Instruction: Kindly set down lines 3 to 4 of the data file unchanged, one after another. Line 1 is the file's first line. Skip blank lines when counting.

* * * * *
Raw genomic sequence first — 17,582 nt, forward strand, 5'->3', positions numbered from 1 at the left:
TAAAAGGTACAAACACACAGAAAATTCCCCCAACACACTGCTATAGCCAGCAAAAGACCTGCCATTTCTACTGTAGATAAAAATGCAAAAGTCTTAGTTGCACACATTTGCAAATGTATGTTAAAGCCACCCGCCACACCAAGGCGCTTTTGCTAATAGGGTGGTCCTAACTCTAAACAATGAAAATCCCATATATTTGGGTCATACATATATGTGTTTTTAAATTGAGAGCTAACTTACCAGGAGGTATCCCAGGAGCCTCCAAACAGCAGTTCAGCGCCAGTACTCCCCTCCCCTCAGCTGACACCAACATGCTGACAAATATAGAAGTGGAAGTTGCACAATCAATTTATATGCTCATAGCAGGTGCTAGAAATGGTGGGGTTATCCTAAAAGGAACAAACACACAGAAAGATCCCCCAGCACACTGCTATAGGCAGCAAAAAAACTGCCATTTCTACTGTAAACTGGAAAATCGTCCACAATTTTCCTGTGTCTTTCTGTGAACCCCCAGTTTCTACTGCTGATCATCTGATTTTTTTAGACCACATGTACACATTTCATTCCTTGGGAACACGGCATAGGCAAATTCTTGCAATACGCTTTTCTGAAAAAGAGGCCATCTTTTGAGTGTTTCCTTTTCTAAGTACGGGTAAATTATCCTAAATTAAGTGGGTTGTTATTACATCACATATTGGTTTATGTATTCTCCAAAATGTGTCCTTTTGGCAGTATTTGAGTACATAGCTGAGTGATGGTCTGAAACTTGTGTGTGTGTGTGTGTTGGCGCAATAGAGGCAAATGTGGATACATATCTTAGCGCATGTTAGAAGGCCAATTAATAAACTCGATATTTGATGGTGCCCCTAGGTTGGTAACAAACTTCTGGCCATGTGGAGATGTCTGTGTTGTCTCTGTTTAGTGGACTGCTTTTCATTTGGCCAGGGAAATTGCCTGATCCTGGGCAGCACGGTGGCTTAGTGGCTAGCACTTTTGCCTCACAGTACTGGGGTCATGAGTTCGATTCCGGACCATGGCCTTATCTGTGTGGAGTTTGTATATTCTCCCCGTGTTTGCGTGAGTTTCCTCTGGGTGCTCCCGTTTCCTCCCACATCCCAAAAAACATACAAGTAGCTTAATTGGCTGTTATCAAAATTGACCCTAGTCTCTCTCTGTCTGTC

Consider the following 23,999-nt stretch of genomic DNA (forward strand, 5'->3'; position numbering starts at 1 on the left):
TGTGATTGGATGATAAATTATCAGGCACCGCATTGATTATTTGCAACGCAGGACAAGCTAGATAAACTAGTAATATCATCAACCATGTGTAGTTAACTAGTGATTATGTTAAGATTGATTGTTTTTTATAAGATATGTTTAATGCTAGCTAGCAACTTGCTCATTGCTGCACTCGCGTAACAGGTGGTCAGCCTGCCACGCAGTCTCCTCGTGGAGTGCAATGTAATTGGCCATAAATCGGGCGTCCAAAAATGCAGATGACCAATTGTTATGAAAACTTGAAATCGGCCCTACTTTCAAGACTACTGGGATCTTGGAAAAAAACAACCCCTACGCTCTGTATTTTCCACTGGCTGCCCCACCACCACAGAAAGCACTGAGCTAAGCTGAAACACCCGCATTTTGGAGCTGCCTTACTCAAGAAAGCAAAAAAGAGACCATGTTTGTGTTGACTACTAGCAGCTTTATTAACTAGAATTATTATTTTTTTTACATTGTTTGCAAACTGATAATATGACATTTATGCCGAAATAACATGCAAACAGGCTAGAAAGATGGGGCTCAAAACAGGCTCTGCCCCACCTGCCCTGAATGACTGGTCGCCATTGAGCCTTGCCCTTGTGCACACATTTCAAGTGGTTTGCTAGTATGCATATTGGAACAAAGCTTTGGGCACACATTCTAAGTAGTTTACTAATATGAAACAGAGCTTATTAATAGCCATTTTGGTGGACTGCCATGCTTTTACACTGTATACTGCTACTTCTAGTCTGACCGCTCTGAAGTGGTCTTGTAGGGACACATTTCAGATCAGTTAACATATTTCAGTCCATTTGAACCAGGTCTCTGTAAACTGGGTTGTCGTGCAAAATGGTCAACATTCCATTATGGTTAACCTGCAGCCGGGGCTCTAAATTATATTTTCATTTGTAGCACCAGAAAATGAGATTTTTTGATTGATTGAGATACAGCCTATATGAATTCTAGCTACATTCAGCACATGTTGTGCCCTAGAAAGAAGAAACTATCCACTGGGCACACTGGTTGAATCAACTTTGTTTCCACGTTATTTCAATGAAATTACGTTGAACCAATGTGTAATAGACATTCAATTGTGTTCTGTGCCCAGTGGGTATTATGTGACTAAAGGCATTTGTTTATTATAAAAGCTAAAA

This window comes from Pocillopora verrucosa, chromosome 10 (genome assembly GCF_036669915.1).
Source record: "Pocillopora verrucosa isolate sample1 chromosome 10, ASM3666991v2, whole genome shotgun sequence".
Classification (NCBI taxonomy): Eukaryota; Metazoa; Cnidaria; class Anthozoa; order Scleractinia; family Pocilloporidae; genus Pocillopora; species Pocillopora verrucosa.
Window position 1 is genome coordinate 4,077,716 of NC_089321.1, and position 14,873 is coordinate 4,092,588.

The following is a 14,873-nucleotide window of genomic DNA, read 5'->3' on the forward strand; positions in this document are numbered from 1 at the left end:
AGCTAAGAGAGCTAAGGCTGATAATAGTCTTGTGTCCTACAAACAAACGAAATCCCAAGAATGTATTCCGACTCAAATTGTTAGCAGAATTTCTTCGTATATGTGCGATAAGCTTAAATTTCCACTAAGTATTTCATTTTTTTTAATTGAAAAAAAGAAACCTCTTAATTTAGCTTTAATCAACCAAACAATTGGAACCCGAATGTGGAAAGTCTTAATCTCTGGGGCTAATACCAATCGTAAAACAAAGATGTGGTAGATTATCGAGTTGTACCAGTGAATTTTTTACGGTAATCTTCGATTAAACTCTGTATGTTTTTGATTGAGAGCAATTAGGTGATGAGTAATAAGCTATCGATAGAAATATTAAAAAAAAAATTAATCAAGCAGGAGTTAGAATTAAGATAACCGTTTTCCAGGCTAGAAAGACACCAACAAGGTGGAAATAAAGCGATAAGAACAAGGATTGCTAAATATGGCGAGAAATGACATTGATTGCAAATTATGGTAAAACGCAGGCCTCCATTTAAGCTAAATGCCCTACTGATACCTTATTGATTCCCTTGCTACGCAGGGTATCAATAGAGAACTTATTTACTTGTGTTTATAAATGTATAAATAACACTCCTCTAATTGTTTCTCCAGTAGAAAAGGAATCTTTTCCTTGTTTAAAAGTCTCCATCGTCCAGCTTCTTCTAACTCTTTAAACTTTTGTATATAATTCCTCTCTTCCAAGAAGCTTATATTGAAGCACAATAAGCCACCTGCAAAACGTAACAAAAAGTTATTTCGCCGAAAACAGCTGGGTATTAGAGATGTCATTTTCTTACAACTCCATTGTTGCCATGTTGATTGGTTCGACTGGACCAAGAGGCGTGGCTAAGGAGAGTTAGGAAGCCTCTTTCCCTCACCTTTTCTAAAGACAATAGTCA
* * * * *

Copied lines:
Consider the following 23,999-nt stretch of genomic DNA (forward strand, 5'->3'; position numbering starts at 1 on the left):
TGTGATTGGATGATAAATTATCAGGCACCGCATTGATTATTTGCAACGCAGGACAAGCTAGATAAACTAGTAATATCATCAACCATGTGTAGTTAACTAGTGATTATGTTAAGATTGATTGTTTTTTATAAGATATGTTTAATGCTAGCTAGCAACTTGCTCATTGCTGCACTCGCGTAACAGGTGGTCAGCCTGCCACGCAGTCTCCTCGTGGAGTGCAATGTAATTGGCCATAAATCGGGCGTCCAAAAATGCAGATGACCAATTGTTATGAAAACTTGAAATCGGCCCTACTTTCAAGACTACTGGGATCTTGGAAAAAAACAACCCCTACGCTCTGTATTTTCCACTGGCTGCCCCACCACCACAGAAAGCACTGAGCTAAGCTGAAACACCCGCATTTTGGAGCTGCCTTACTCAAGAAAGCAAAAAAGAGACCATGTTTGTGTTGACTACTAGCAGCTTTATTAACTAGAATTATTATTTTTTTTACATTGTTTGCAAACTGATAATATGACATTTATGCCGAAATAACATGCAAACAGGCTAGAAAGATGGGGCTCAAAACAGGCTCTGCCCCACCTGCCCTGAATGACTGGTCGCCATTGAGCCTTGCCCTTGTGCACACATTTCAAGTGGTTTGCTAGTATGCATATTGGAACAAAGCTTTGGGCACACATTCTAAGTAGTTTACTAATATGAAACAGAGCTTATTAATAGCCATTTTGGTGGACTGCCATGCTTTTACACTGTATACTGCTACTTCTAGTCTGACCGCTCTGAAGTGGTCTTGTAGGGACACATTTCAGATCAGTTAACATATTTCAGTCCATTTGAACCAGGTCTCTGTAAACTGGGTTGTCGTGCAAAATGGTCAACATTCCATTATGGTTAACCTGCAGCCGGGGCTCTAAATTATATTTTCATTTGTAGCACCAGAAAATGAGATTTTTTGATTGATTGAGATACAGCCTATATGAATTCTAGCTACATTCAGCACATGTTGTGCCCTAGAAAGAAGAAACTATCCACTGGGCACACTGGTTGAATCAACTTTGTTTCCACGTTATTTCAATGAAATTACGTTGAACCAATGTGTAATAGACATTCAATTGTGTTCTGTGCCCAGTGGGTATTATGTGACTAAAGGCATTTGTTTATTATAAAAGCTAAAA